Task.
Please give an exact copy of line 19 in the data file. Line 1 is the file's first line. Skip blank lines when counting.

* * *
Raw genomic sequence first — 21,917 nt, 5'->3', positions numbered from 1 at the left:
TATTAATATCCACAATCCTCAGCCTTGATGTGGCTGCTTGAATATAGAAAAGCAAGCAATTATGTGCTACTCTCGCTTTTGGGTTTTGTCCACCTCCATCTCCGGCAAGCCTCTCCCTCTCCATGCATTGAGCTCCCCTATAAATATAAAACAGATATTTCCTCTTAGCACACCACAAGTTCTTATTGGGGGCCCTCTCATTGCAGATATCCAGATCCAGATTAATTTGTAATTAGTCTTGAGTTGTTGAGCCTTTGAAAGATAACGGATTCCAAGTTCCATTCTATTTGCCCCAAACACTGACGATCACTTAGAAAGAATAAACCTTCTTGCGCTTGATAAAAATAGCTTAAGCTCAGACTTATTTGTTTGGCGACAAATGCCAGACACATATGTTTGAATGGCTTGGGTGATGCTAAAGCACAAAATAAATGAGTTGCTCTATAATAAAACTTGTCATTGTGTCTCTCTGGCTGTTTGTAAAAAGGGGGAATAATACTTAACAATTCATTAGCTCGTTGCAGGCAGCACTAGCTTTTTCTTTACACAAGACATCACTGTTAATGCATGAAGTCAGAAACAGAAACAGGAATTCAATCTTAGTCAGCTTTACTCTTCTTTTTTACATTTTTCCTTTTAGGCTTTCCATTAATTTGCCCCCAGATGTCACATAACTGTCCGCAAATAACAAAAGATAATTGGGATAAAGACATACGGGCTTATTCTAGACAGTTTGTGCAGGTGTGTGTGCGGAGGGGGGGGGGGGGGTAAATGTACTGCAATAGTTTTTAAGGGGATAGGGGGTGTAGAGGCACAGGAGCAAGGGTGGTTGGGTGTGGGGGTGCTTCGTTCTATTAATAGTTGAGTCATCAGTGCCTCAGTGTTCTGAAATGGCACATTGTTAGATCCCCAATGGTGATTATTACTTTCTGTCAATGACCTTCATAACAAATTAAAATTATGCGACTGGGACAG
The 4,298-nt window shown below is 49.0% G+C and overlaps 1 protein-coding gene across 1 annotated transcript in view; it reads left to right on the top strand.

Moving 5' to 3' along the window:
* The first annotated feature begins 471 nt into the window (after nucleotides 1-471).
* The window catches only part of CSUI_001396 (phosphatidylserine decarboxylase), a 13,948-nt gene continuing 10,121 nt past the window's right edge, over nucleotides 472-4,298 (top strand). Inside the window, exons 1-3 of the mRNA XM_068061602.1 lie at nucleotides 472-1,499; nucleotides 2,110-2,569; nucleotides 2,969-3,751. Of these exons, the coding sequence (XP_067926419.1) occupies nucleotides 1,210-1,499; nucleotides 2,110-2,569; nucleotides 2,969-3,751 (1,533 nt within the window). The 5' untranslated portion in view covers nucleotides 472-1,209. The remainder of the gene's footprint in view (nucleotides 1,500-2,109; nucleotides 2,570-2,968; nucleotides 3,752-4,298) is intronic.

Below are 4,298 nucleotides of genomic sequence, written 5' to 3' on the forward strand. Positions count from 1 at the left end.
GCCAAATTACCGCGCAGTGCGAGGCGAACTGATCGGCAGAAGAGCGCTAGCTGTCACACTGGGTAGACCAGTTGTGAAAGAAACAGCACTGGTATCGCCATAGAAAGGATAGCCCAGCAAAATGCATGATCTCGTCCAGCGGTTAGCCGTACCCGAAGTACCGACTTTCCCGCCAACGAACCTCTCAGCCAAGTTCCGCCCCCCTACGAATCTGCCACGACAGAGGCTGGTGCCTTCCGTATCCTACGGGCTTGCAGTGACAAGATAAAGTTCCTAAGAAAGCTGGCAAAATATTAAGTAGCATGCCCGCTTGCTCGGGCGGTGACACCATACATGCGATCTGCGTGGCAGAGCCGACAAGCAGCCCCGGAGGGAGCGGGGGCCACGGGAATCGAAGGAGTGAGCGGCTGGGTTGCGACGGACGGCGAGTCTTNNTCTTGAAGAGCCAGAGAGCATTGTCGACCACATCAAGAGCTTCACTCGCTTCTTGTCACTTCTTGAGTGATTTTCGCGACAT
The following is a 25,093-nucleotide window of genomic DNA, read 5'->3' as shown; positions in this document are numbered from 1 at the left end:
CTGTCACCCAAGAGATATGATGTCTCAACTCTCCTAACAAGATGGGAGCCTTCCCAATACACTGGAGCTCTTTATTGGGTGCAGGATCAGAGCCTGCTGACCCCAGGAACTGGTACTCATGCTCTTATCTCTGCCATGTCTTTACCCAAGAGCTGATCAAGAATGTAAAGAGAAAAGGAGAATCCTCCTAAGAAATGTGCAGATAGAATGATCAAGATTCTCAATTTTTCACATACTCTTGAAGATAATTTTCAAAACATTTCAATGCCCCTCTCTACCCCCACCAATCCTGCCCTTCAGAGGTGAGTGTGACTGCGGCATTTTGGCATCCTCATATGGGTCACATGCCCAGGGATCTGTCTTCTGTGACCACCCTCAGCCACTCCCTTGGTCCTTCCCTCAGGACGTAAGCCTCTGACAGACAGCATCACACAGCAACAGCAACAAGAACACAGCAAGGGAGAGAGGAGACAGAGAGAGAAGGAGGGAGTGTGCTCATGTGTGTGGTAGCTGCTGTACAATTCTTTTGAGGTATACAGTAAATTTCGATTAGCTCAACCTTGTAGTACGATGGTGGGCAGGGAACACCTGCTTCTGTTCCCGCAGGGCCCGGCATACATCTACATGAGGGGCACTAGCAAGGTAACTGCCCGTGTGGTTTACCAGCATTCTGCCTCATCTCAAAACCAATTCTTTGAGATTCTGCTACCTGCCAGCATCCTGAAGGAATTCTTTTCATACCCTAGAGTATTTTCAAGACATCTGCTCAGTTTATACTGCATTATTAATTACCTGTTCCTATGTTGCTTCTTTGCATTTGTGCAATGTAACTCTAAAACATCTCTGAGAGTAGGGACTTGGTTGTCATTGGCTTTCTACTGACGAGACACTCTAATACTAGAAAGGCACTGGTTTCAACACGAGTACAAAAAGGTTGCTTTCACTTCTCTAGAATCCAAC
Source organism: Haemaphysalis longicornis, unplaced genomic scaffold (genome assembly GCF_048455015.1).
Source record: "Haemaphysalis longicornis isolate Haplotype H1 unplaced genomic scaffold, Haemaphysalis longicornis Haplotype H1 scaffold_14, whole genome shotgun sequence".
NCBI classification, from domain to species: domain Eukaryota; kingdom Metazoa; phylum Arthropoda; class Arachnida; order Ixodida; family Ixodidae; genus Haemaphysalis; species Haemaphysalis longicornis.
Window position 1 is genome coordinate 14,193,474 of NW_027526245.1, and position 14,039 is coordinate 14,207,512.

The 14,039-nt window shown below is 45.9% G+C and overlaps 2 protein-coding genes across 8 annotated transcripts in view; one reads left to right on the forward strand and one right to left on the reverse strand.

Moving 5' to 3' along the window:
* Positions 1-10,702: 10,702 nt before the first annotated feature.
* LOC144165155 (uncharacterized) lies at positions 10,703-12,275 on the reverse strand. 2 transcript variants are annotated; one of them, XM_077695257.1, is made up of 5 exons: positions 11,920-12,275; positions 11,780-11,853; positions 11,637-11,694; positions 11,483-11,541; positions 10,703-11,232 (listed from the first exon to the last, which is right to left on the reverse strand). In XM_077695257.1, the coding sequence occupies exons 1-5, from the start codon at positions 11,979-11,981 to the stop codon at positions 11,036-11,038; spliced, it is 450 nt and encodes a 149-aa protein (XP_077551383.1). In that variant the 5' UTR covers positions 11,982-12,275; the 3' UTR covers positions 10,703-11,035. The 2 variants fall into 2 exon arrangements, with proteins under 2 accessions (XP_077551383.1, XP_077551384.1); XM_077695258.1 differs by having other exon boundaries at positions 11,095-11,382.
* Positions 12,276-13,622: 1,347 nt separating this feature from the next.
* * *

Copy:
* Positions 12,276-13,622: 1,347 nt separating this feature from the next.